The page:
Planting Seeds - Food & Farming News from CDFA

With dining rooms closed, restaurants work together to feed the needy – from the Sacramento Bee

By Benny Egel

Five upscale Sacramento restaurants have launched a program called Family Meal that’ll supply community members in need with thousands of free, pre-cooked meals each week throughout the coronavirus pandemic.

AlloraCamden Spit + LarderCanonBinchoyaki and Mulvaney’s B&L will assemble a combined 2,000 food kits per week starting Tuesday, nearly half of which will feed seniors in 11 Sacramento Housing and Redevelopment Agency apartment buildings, Canon co-owner Clay Nutting said.

Additional deals with Sacramento City Unified School District and participating nonprofits would add up to 5,000 more kits per week once funding is secured, with each kit containing the equivalent of four meals.

“We certainly know the five of us aren’t going to be able to take care of every person in need, but that’s why we’re working hard to create a model that other people can follow and identify ways that some other restaurants can undertake their own initiatives,” Nutting said.

Allora, Canon and Mulvaney’s B&L began semi-independently rolling out about 1,000 combined meal kits in the last week, giving food to organizations such as Our Lady of Guadalupe Church and the Roberts Family Development Center, which then redistributed it among their members.

Restaurant staffers prepare, assemble and drop off the kits independent of each other to adhere to social distancing. Kits vary, but some of those assembled thus far have included chicken, mashed or roasted potatoes, chili, cooked rice, salads, tri tip, mandarins, white-bean-and-ham soup, pasta and dinner rolls.

“People are extremely appreciative,” Roberts Family Development Center co-founder Derrell Roberts said. “The food that they may have been getting prior to that was certainly not (this kind of) restaurant food … I think people taste this pork or chicken or beef and think ‘mmm, this is a little different.’”

Virtually all restaurants across California have closed their dining rooms within the last two weeks amid local and statewide stay-at-home orders designed to slow the coronavirus’ spread. Sacramento County had 164 confirmed COVID-19 cases and six deaths due to the disease as of Friday, according to county health officials. More than 86,000 cases have been identified in the United States, the most of any country.

Family Meal fulfills three needs, Mulvaney’s B&L co-owner Patrick Mulvaney said. Several small area farmers who sell primarily to restaurants have suddenly found their main clients don’t need much product; having a revenue stream and a place to offload that produce, dairy and meat helps ensure the farms will still be around once restaurants fully reopen.

Some participating restaurants are paying their employees to assemble the kits, while others rely on a few volunteer staff members. Either way provides a sense of normalcy and something to do, Mulvaney said. Add in the benefit of feeding the hungry, and it’s clear why Nutting and Mulvaney want to establish a template for other restaurants to mimic in their own communities.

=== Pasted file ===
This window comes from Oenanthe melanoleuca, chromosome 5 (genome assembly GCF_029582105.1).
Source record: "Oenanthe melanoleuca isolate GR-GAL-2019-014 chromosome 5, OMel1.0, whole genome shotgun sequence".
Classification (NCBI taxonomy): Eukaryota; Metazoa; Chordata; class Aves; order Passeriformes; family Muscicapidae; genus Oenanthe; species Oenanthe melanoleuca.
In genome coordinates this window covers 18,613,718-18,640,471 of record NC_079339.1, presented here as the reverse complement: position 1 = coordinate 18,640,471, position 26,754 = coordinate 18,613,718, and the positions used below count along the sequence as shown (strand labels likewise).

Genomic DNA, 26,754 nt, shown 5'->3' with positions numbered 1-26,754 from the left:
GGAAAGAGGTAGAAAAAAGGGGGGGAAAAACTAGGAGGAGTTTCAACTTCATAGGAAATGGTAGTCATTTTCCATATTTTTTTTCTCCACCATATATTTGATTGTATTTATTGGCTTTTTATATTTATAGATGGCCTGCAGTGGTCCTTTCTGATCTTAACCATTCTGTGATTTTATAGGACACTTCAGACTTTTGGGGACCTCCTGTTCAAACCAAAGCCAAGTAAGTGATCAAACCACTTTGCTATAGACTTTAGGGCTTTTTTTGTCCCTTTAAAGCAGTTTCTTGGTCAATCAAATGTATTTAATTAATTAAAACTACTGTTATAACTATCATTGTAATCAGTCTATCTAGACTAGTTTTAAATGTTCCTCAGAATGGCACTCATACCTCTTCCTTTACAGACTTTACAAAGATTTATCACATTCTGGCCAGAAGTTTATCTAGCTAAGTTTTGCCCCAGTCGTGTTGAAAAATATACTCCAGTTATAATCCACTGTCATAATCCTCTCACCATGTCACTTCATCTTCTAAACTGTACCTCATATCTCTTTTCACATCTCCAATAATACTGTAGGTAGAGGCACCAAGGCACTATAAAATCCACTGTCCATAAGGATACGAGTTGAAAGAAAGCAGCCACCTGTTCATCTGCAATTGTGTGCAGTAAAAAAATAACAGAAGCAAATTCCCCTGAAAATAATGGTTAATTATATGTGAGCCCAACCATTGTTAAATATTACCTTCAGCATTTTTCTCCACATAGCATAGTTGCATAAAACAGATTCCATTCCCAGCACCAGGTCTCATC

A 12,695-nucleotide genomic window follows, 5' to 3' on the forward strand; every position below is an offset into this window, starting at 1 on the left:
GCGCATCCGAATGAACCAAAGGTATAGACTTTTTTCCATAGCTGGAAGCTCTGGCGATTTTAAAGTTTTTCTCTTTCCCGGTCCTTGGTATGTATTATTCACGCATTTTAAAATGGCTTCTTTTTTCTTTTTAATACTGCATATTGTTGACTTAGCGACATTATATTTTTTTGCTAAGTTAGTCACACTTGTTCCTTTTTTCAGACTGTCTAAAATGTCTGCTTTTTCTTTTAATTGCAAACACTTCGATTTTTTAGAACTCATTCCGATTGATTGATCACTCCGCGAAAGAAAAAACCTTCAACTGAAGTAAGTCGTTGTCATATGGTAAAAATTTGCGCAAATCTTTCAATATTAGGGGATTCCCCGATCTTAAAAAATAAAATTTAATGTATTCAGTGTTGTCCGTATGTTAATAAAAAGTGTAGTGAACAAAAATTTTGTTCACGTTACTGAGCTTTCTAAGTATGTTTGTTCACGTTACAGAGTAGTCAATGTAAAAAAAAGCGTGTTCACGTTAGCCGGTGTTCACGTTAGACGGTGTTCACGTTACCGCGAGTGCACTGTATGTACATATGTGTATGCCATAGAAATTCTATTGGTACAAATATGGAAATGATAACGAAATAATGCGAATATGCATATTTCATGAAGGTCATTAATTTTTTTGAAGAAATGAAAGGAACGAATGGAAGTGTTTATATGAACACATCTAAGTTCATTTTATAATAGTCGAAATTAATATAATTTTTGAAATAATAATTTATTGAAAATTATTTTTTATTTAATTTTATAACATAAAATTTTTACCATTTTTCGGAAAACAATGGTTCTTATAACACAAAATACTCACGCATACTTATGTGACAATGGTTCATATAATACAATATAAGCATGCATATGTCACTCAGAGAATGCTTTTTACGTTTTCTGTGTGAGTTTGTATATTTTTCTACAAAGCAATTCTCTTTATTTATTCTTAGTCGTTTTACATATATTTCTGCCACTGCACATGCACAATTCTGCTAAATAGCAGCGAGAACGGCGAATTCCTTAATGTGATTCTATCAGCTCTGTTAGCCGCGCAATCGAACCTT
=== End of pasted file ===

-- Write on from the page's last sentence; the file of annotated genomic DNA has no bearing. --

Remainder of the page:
“The idea is that it’s not necessarily flowing profit to our bottom line, but it is a way to keep people working and supplement our curbside business,” Nutting said. “If we can help the purveyors that provide us with this incredible bounty and take care of our community at the same time, we’re doing our small part during this crisis to keep everyone together.”

Each kit costs $20 to produce, $15 of which goes toward labor and ingredients. Similar efforts are being coordinated through Nixtaco in Roseville and Savory Cafe in Woodland, Nutting wrote in a Medium post on Thursday.

Though Sacramento has a surplus of restaurant staff and available ingredients that could feed other vulnerable populations, funding remains a hurdle in Family Meal’s potential growth. The City of Sacramento will pay for SHRA’s meals, but more money would allow the restaurants to expand on the 140 kits per week they each are now producing, Nutting said.

A private underwriter sponsored Canon’s first 300 kits, Nutting said. Mulvaney’s B&L relied on direct food donations from companies such as Sysco (300 pounds of meat for $12), Durst Organic Growers in Yolo County (2,000 asparagus stalks) and Ginger Elizabeth Chocolates (800 macarons) during the first week of service.

“Clay’s continuing to search for funding, but we said this week, ‘OK, we’re just going to start doing it,” Mulvaney said. “Someone asked, ‘well, moving forward, how are you funding this?’ I answered, ‘there’s hungry people out there. How are you not funding this?’”

All participating restaurants other than Mulvaney’s B&L remain open for takeout or delivery service, and many are now encouraging customers to donate to Family Meal under the premise of buy-one, give-one. Nutting also launched a crowdsourcing page through Spotfund on Friday morning.

“It shows the best of Sacramento when people say, ‘how can I help?’” Mulvaney said. “Each of us, in our own way, has a way to help.”

Link to story in the Sacramento Bee

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